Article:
1: Medieval Inquisitions were instituted in response to the
Cathars, a heretical group who taught that the flesh was evil
and thus refused to take oaths, scorned marriage, and promoted
fornication; all of which undermined the fabric of feudalistic society. This led to
civil unrest and, in 1076, the residents of Cambrai mobbed and burned a Cathar.
Pope Gregory VII excommunicated those responsible, but a similar situation happened
in Strassburg in 1114 and the clergy of Leige, in 1145, had to rescue victims from a mob.
2: In 1208 Cathars killed papal legate Pierre de Castelnau and Pope Innocent III
declared a ‘crusade’ against them, stressing education, confession, and clerical reform.
Pope Gregory IX attempted to curb mob mentality by formalizing Inquisition trials.
This was intended to protect the innocent from false accusations as much as it was to
root out heresy. In 1231, he enlisted Dominicans and Franciscans as Inquisitors due to
their impeccable character, their history of encouraging Church reform, as well as their
thorough, systematic, and detailed record keeping. Historian Thomas Madden said:
“the Inquisition was not born out of a desire to crush diversity or oppress people; rather
it was an attempt to stop unjust executions… Heresy was a crime against the State.”
3: No Pope ever had complete control over the Inquisitions. Civil authorities,
Kings, lords, and laity all played a role. Anyone found guilty was turned over to the
State to determine punishment. “Witch trials” were a craze of SECULAR courts.
The Church maintained that witchcraft was a delusion and so it could not be tried.
4: Torture was an ancient secular legal practice dating back to the Roman Empire.
Legendary brutal torture methods were employed and used only in SECULAR courts.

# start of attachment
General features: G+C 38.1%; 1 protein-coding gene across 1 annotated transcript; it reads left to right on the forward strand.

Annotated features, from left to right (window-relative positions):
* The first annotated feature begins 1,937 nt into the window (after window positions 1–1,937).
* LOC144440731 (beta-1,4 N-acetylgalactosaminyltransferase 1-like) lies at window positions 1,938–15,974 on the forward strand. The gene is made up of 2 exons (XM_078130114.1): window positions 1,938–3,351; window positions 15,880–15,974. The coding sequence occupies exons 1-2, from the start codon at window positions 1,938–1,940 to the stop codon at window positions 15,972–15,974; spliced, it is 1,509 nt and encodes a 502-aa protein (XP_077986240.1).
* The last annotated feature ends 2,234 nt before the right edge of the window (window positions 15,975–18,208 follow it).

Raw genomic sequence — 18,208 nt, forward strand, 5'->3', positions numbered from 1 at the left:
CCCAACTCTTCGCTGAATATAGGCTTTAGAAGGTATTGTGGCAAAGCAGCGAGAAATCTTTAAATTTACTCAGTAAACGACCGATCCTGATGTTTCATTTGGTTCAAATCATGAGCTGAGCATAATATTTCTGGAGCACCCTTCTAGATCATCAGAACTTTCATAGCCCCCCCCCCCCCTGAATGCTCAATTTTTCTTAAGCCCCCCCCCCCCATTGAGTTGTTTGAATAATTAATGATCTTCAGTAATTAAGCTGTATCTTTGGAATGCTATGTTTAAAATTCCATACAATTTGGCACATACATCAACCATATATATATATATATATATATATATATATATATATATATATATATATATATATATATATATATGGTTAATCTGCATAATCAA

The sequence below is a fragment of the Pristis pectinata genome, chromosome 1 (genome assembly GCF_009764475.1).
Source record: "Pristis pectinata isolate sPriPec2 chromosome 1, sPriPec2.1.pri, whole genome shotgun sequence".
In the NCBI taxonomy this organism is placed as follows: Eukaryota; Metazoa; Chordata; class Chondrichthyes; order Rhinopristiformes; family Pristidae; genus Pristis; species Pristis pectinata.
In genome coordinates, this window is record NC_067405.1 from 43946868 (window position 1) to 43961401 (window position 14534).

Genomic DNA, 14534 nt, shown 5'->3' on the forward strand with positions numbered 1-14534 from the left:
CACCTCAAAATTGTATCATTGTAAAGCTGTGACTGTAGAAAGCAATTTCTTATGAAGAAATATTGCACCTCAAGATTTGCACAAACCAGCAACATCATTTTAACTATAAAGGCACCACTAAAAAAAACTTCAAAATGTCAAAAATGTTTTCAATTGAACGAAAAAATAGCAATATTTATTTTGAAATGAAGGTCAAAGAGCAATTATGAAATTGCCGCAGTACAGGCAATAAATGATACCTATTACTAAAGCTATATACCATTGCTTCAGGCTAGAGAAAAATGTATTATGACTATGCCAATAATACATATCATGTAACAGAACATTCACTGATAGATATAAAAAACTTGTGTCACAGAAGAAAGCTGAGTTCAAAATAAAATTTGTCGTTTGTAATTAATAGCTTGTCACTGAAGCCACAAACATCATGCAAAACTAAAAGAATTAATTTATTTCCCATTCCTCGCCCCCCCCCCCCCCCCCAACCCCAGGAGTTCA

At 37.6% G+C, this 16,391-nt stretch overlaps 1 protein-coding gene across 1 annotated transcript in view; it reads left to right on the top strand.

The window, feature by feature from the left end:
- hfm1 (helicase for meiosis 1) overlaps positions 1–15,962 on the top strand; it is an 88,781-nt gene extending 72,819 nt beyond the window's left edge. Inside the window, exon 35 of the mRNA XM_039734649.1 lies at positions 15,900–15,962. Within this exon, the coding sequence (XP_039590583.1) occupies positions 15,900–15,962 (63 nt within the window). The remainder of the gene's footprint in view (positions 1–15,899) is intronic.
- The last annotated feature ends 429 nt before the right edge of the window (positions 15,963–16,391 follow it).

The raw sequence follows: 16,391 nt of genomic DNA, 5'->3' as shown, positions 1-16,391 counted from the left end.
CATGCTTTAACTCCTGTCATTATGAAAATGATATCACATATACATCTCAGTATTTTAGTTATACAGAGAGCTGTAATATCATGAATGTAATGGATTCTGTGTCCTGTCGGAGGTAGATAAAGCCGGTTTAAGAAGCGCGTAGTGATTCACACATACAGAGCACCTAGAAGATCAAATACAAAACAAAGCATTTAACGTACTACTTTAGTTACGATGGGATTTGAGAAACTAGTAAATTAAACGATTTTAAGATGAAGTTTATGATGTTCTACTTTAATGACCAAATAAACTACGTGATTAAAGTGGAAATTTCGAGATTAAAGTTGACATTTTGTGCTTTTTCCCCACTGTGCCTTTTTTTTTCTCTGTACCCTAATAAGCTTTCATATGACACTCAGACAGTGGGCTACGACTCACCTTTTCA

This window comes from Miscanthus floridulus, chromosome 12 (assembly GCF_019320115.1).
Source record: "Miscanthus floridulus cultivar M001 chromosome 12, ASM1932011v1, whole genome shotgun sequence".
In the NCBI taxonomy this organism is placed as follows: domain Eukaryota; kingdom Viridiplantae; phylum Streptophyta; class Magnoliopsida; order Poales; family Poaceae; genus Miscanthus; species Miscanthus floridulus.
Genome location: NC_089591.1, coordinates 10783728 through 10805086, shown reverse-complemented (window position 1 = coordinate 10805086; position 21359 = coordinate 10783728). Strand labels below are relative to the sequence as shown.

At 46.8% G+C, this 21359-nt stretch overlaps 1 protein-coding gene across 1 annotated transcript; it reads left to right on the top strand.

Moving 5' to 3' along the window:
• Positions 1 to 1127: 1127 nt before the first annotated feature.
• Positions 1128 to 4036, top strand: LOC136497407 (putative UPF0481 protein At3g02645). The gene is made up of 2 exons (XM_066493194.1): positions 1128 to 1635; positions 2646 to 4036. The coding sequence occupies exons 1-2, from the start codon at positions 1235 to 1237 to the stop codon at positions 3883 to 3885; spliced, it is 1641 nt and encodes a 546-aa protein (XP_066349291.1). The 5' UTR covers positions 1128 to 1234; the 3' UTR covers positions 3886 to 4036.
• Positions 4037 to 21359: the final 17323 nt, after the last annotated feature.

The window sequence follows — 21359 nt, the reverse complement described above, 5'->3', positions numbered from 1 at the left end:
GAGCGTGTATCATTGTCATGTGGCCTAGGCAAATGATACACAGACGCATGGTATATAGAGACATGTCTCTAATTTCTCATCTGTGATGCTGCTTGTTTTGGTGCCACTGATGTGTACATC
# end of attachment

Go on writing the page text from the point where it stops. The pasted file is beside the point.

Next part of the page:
In 1252, Pope Innocent IV authorized the use of torture, but limited it to one time for
limited duration and which COULD NOT result in bloodshed, mutilation, or death.
Inquisitors, however, quickly shunned its use as it rarely resulted in truthful answers.
5: The Spanish Inquisition (the most famous) was established by King Ferdinand II
and Queen Isabella I, whose goals were to unite their kingdoms to a lasting effect.
It was mainly directed at Jews and Muslims and was rooted in fear of invasion from
the Ottoman Empire as well as influenced by Machiavellian political philosophy.
The Spanish Inquisitors consisted of Spanish legal experts rather than priests or clergy.
Gustav Henningsen and Jaime Contreras studied the records of 44,674 cases and
found only roughly 1600 ‘guilty’ verdicts. Of those, only half resulted in execution.
Historians have concluded that most stories about cruel torture and inhumane
prison conditions were falsified and a result of the “Black Legend” -fabrications
created by Spain’s enemies consisting of anti-Spanish and anti-Catholic propaganda.
-See the BBC documentary “The Myth of the Spanish Inquisition.”
6: The Roman Inquisition was the only one directed at Protestants and was the
most benign. Penances consisted of fines, pilgrimages, or the wearing of a cross.
More serious cases included confiscation of property or imprisonment.
-See “Adam Ruins Everything” on Copernicus.
7: For all Inquisitions combined, scholars estimate about 14 people per year were
executed, totaling between 3,000 and 5,000 throughout the entire continent over a
period of 350 years. For perspective, by 1860 a mostly Protestant U.S. was home to
over 4 million black slaves and the infamous “trail of tears” alone resulted in the
death of an estimated 4,000 Native Americans. In other words, while completely
reprehensible, the Inquisitions were only a reflection of society at that time, as both
Martin Luther and John Calvin approved of the execution of others for heresy.
(ex: Jacques Gouet in 1547; and Michael Servetus in 1553). The Boston Martyrs were
a result of Anglican Puritanism and in England and Ireland, Reformers executed
thousands of Catholics (most notably Sir Thomas More and Cardinal John Fisher).
The Historical Development of the Doctrine:
Church Father Quotes: